Filippucci (9), in his piece ‘These Battered Hills’: Landscape and Memory at Verdun (France), gives a clear picture of what deforested lands impacted by human activity look like and their effects. “…while vegetation was wiped out and the very soils were damaged, mineralised or ploughed down to bedrock and heavily polluted by organic and inorganic chemicals from degrading military matériel [supplies and equipment] and human and animal remains…” Filippucci shows that there is a need to restore such deforested lands. Restoring forests entails returning trees to forestlands and enhancing the situation of degraded forests. Today, the paradigm of conservation is the strife to ensure as much natural habitat as possible is conserved. Multiple restoration methods, including tree planting, agroforestry, and seed collection, are being widely employed. Hertsgaard (14) notes, “a Dutch environmental specialist at VU University Amsterdam who has worked on agricultural issues in the Sahel for thirty years, and other scientists who have studied the technique say that mixing trees and crops—a practice they have named “farmer-managed natural regeneration,” or FMNR, and that is known generally as agroforestry—brings a range of benefits. The trees’ shade and bulk offer crops relief from the overwhelming heat and gusting winds.” In the areas that have been deforested, it would be beneficial to restore the forests for numerous reasons. First, restoration is an opportunity to give back to the Earth and reverse the destruction that has already occurred over the years. It is essential to meet the climate and biodiversity goals that have been widely embraced. Second, this restoration will safeguard the enormous wildlife, climate, and human benefits that forests provide. For instance, it can deliver substantial social and economic benefits through increased forest products, food and water security, and human health.

Third, it will promote the achievement of sustainable development goals. One of the goals is to combat climate change. As mentioned earlier, forests are critical in the removal of excess carbon from the atmosphere. Additionally, they aid in regulating freshwater supply, which is vital for agricultural purposes and maintenance of the health of individuals in those areas. Another sustainable development goal is ensuring human health and well-being. Restoring forests can help combat hazardous pandemics caused by zoonotic diseases. It can be achieved by reducing the incidence of contact between humans and animals by enhancing forest areas. As Monboit (5) established, forest restoration is critical to maintaining soil quality. Hence, restoring forests in deforested areas will help the humans living in the areas to thrive economically as high-quality land will be available for agricultural purposes. Fourth, forest restoration will be vital to provide habitat for rare species of animals and plants (Filippucci 11). Hence, it is a practice that should be promptly adopted.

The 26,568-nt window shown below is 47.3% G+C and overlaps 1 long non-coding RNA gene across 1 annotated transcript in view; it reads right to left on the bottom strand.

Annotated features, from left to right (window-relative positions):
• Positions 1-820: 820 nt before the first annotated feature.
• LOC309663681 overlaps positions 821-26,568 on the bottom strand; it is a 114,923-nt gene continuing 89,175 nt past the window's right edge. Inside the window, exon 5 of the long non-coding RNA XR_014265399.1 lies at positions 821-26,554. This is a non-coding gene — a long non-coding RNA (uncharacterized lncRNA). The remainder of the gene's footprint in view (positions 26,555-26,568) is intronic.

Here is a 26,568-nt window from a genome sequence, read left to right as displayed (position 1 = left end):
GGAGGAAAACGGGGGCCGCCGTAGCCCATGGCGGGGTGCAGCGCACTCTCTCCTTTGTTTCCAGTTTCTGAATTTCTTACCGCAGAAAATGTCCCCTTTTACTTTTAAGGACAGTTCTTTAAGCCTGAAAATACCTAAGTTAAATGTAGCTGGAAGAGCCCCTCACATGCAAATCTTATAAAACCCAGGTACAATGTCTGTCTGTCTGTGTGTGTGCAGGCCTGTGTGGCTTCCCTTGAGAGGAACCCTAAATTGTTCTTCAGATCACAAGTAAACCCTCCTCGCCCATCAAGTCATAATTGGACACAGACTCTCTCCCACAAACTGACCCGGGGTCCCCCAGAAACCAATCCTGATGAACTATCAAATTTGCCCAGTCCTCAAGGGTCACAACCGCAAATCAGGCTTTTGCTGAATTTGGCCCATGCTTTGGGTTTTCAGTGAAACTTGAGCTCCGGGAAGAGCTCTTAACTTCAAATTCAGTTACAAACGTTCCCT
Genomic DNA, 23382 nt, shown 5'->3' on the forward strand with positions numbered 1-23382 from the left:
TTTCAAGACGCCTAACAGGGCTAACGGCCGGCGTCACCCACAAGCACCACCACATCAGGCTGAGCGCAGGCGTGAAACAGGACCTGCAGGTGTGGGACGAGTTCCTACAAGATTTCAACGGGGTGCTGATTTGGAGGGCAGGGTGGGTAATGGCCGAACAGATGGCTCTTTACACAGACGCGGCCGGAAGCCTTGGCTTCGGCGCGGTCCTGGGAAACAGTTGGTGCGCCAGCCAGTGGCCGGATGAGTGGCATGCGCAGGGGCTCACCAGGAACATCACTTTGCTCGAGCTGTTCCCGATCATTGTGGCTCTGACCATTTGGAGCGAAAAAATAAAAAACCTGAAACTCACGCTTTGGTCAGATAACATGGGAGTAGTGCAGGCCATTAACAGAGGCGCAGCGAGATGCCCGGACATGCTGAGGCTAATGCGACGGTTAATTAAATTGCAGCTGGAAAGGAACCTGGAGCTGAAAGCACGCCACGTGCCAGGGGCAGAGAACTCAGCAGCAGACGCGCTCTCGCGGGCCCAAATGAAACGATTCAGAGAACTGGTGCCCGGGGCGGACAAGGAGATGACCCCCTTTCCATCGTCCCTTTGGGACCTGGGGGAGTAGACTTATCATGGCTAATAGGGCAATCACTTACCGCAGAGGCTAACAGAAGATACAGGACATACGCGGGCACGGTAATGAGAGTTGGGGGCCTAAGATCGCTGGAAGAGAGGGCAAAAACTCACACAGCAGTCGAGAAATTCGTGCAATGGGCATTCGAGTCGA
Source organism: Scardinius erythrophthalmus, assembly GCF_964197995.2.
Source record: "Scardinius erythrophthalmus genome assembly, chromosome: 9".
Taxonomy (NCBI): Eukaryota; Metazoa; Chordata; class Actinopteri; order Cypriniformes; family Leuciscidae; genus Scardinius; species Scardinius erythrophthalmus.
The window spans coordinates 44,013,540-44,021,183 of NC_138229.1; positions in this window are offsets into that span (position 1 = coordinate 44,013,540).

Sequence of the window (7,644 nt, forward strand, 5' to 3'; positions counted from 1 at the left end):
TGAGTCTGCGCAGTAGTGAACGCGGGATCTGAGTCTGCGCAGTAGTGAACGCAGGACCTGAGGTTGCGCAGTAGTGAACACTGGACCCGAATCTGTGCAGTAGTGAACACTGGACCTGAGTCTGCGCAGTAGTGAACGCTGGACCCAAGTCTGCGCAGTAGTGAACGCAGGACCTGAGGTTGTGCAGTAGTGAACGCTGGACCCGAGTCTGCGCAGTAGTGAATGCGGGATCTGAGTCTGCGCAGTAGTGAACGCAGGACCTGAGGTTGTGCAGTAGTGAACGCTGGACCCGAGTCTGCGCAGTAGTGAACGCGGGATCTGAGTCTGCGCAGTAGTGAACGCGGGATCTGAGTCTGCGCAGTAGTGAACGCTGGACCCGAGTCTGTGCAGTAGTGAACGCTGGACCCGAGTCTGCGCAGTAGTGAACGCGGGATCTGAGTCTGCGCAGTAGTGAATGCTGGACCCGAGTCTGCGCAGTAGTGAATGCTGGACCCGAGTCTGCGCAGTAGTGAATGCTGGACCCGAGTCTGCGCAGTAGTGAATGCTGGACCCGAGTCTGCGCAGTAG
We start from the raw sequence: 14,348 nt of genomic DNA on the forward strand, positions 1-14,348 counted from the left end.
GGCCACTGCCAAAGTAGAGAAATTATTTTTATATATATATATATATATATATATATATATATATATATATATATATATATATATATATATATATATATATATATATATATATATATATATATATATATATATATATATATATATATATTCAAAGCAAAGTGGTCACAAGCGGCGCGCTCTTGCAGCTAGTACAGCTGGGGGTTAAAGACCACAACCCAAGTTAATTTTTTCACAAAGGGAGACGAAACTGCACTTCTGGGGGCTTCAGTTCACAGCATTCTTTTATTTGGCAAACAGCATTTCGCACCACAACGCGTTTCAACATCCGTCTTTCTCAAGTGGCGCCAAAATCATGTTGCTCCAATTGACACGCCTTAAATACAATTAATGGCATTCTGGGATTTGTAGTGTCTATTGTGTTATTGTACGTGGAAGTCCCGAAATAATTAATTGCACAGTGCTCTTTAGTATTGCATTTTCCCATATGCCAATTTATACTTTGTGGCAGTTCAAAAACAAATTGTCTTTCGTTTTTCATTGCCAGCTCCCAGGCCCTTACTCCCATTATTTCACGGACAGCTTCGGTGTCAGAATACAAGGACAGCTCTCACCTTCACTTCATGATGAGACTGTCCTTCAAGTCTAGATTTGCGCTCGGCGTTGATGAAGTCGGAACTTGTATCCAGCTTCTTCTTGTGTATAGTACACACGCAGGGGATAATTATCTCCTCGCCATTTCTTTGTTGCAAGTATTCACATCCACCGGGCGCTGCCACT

Differences between the Articles

In his article, George Monbiot tries to give the readers an insight that human activity has a significant impact on the life of forests. He explains how the simple practice of fencing out sheep with the aim of protecting young trees has helped the growth of a forest. Filipucci again emphasizes how human activity in the past contributed to the deforestation of numerous forests. He explains that after a war, the deforested and destroyed land was emigrated from. This outlook gave room for more trees to develop, leading to the looming of a beautiful forest that habituated extinct species of animals. Hertsgaard introduces the concept of agroforestry, which has also helped reforestation in Africa. Agroforestry entails simultaneously growing crops and trees on the same land. This method has effectively solved deforestation and, subsequently, the hunger issue through increasing yields.

Works Cited

 Filippucci, Paola. “‘These Battered Hills’: Landscape and Memory at Verdun.” Places of Memory. Ed. Christian Horn, Gustav Wollentz, Gianpiero Di Maida, and Annette Haug. Archaeopress, 2020.

Hertsgaard, Mark. “African Farmers Beat Back Drought and Climate Change with Trees” Scientific American. January 28, 2011. Excerpt from Hot: Living Through the Next 50 Years on Earth. Boston: Houghton Mifflin Harcourt, 2011.

Montbiot, George. “Greening the Desert.” Feral. Chicago: University of Chicago Press, 2014. Chapter 6.